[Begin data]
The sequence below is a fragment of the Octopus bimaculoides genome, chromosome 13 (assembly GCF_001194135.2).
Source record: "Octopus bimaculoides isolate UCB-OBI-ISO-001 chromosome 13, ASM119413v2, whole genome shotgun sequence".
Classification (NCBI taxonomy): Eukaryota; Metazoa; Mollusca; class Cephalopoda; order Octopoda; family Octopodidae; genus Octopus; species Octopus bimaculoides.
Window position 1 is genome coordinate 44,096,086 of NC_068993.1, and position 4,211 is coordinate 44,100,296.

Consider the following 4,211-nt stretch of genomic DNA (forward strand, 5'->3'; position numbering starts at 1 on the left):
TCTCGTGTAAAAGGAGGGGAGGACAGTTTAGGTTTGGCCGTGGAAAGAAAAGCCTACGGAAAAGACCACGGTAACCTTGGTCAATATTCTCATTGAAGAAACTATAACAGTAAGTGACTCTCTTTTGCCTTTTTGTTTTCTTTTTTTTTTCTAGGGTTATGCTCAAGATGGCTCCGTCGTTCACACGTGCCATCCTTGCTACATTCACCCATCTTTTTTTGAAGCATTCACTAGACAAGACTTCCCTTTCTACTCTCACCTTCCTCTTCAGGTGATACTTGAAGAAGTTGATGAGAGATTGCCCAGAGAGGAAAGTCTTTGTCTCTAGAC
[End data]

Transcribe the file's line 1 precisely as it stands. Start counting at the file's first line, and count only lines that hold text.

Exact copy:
The sequence below is a fragment of the Octopus bimaculoides genome, chromosome 13 (assembly GCF_001194135.2).